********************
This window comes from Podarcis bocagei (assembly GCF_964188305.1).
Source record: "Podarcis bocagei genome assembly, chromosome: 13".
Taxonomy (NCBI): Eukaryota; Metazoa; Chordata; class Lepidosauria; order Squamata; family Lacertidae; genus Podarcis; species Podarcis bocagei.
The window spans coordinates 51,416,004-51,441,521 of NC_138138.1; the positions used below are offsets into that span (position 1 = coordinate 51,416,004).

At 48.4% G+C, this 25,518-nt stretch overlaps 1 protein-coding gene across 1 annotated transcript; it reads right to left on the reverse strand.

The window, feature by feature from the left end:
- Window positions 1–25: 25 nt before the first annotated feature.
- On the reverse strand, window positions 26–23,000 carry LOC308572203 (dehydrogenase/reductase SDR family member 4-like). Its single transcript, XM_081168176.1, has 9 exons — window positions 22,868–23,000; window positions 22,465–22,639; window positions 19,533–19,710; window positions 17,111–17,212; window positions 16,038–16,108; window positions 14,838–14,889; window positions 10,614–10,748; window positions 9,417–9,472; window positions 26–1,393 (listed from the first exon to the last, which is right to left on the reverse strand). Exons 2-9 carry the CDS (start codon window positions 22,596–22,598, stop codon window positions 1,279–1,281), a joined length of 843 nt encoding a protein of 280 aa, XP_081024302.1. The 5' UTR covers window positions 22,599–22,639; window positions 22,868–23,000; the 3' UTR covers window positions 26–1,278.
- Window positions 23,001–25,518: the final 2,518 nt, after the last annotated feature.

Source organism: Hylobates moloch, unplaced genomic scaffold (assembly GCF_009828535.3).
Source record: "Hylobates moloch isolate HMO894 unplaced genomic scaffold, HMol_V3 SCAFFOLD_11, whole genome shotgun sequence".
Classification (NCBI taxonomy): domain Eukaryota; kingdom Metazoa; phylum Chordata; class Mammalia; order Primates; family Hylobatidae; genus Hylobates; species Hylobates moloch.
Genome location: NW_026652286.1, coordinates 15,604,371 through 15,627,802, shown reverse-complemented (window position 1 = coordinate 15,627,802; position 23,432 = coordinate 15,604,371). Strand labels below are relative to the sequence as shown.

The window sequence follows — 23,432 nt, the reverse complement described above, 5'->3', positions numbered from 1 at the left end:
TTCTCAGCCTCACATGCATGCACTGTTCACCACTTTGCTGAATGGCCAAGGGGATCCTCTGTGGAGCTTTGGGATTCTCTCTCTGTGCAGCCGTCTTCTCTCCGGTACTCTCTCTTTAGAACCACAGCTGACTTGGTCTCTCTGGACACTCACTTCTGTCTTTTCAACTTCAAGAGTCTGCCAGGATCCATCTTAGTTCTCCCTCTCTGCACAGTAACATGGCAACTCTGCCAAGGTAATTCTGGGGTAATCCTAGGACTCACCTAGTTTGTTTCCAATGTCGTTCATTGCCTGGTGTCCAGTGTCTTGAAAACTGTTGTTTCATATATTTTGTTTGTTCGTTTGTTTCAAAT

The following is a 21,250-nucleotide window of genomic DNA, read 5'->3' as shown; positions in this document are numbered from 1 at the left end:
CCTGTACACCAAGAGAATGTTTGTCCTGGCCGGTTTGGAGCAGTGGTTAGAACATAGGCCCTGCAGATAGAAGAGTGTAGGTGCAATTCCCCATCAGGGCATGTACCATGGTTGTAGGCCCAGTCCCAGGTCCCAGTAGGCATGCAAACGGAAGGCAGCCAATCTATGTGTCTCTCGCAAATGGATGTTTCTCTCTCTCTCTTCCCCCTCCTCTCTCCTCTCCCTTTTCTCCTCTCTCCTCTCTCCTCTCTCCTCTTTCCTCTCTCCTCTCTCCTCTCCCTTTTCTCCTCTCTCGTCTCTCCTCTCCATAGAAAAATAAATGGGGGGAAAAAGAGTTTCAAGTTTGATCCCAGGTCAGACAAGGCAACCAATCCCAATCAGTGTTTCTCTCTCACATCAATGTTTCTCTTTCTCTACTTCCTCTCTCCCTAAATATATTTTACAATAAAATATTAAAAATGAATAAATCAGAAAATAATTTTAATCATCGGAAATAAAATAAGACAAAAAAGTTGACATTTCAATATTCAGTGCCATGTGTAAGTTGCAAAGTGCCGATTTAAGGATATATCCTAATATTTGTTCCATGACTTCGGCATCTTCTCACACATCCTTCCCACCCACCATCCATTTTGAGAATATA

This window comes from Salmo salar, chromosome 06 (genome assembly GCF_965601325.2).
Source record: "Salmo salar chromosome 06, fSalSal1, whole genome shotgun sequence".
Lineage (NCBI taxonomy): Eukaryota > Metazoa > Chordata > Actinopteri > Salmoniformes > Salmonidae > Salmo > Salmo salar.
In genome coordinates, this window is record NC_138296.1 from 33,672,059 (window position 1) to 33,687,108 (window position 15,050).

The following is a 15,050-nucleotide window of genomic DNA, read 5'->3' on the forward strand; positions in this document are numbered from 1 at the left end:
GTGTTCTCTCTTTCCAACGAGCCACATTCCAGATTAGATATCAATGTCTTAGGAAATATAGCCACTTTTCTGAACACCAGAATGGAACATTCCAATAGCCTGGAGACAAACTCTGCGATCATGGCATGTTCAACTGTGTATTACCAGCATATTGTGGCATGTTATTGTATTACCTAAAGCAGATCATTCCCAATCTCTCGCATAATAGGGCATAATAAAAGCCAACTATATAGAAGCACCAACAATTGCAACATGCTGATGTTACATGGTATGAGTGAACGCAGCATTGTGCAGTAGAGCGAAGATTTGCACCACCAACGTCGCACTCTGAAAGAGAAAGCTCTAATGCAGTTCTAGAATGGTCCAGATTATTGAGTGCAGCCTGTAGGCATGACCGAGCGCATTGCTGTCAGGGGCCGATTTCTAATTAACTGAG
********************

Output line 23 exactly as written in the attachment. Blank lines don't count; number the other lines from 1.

GTGTTCTCTCTTTCCAACGAGCCACATTCCAGATTAGATATCAATGTCTTAGGAAATATAGCCACTTTTCTGAACACCAGAATGGAACATTCCAATAGCCTGGAGACAAACTCTGCGATCATGGCATGTTCAACTGTGTATTACCAGCATATTGTGGCATGTTATTGTATTACCTAAAGCAGATCATTCCCAATCTCTCGCATAATAGGGCATAATAAAAGCCAACTATATAGAAGCACCAACAATTGCAACATGCTGATGTTACATGGTATGAGTGAACGCAGCATTGTGCAGTAGAGCGAAGATTTGCACCACCAACGTCGCACTCTGAAAGAGAAAGCTCTAATGCAGTTCTAGAATGGTCCAGATTATTGAGTGCAGCCTGTAGGCATGACCGAGCGCATTGCTGTCAGGGGCCGATTTCTAATTAACTGAG